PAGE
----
Dangal, Sultan, Tanu Weds Manu Returns: On screen, it's a good time for Haryana's women
Haryana is not known to treat its women well. The state has one of the worst male-female sex ratios in India; khap panchayats and honour killings; an abysmal female literacy rate; and, according to the National Crime Record Bureau, has recorded the highest rate of gang rapes per lakh women in 2015. The stereotypical image of Haryana is that of its infamous patriarchal and feudal setup where women have no say in anything. Haryana is not the only state where women are victimised — but it’s found it hard to shake off the image.
Except on the silver screen. Bollywood’s been doing more than its fair share to shatter this image in the last few years. From Tanu Weds Manu Returns’ Datto to Sultan’s Aarfa and, more recently, Dangal’s Geeta and Babita, it’s been a good time for Haryanvi women in reel life.
While talking about Datto, the strong-willed Haryanvi he created for Tanu Weds Manu Returns, director Aanand L Rai told me last year: “We have a very different idea about girls from Haryana. Those girls are very strong. In 5-7 years, you will see them all over the world. They are as smart and ambitious as my 20-year-old niece who has grown up in Mumbai.”
Kangana Ranaut as Datto is a natural with karate chops and hockey sticks — just as she is, making tea on a chulha. A state-level athlete, Datto could be any small-town girl walking a very fine line where she is fighting the shackles and yet dreaming of making it big. “What I wanted to do with Datto was to portray an Indian woman who is different from Tanu. She is responsible, strong, and confident. She is equally at ease in the kitchen and on the sports field. It’s her choice. She decides what she wants to do with her life,” Rai added.
Interestingly, sports connects all the young women we’ve seen from Haryana onscreen in recent years. While Datto is a long-jumper, Arfa and the Phogat sisters Geeta-Babita are queens of the wrestling ring. While there were detractors who believed that Anushka Sharma’s character was dealt with regressively (the point where she decides to keep her baby at the cost of giving up on her wrestling dream), I disagree. At no point in the film is Aarfa told what to do with her career or her body. The decision is hers alone.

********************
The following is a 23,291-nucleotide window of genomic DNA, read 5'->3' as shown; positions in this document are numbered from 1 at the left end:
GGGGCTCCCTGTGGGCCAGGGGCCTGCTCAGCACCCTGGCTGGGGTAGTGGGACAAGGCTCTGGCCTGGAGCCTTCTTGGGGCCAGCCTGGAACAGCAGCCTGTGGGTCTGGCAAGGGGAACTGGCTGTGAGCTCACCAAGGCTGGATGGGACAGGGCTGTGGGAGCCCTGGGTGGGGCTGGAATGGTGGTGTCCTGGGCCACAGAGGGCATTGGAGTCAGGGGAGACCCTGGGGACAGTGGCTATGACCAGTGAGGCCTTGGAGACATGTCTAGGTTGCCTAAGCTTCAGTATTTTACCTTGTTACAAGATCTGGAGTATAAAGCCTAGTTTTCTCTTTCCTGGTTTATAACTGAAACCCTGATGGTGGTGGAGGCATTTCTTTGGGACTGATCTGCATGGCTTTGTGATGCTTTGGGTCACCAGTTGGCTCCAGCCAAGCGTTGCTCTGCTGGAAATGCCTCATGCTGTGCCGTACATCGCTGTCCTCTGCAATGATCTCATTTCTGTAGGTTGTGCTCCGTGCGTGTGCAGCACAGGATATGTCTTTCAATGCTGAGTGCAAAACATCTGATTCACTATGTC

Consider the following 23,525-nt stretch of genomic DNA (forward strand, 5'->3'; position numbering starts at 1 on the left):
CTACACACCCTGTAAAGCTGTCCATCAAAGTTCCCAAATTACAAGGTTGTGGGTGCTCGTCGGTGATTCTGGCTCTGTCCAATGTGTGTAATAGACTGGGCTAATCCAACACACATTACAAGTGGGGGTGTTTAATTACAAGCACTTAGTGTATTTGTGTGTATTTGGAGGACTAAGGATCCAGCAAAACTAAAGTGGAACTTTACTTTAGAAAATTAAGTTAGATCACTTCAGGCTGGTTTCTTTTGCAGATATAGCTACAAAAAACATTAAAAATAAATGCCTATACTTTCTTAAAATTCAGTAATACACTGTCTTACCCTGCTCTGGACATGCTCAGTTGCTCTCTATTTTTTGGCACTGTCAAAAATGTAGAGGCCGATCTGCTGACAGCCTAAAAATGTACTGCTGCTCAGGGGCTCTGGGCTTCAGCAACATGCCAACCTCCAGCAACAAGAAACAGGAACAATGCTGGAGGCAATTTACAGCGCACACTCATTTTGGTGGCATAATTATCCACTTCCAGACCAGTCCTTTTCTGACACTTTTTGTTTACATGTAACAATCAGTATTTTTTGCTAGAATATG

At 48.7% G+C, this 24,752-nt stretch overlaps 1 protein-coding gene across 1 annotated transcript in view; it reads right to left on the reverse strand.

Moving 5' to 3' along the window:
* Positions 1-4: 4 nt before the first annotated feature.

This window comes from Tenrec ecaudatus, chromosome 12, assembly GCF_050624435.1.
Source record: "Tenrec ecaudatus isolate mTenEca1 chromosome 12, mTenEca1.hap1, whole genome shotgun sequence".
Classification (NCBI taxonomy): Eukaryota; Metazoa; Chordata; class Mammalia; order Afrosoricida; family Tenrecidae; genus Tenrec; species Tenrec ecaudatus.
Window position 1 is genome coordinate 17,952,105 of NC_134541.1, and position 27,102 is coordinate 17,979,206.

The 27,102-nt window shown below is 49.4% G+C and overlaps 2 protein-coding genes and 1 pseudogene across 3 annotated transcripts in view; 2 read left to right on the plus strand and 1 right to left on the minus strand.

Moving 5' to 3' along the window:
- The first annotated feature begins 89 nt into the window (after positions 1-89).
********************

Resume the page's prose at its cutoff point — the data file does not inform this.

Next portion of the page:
In an interview with Anupama Chopra, Anushka defended her character’s decision, saying, “She makes a choice to not abort her child. Should she have not cared about her child and followed her dream? Are we moving towards a society that says the only right thing for a woman is to abort her child and follow her dream? That would could be right for somebody and wrong for someone else. But the ability to make that choice is a progressive step and not regressive.”
Nitesh Tiwari’s Dangal is about the exceptional Phogat sisters and their tiger-dad Mahavir Phogat who pushes his daughters beyond their physical and mental limits to win accolades for India. In a year that’s had some strong feminist films like Pink and Dear Zindagi, this Aamir Khan-starrer makes its mark. Mahavir Phogat starts off obsessed with wanting a son to fulfill his dream of winning a wrestling gold for India until he realises: ‘Gold to gold hota hai, chora ho ya chori’. Babita and Geeta might have been pushed into wrestling by their father but the decision to become the best was theirs alone. There’s a moment in a film where Geeta and Mahavir go head-to-head. It’s a fight of supremacy between two pehelwans and it’s exhilarating.
‘Choriyan choron se kam nahin’ is the anthem of each of these films and one that hopefully will percolate from reel to real life.
Updated Date: Dec 23, 2016 16:23:11 IST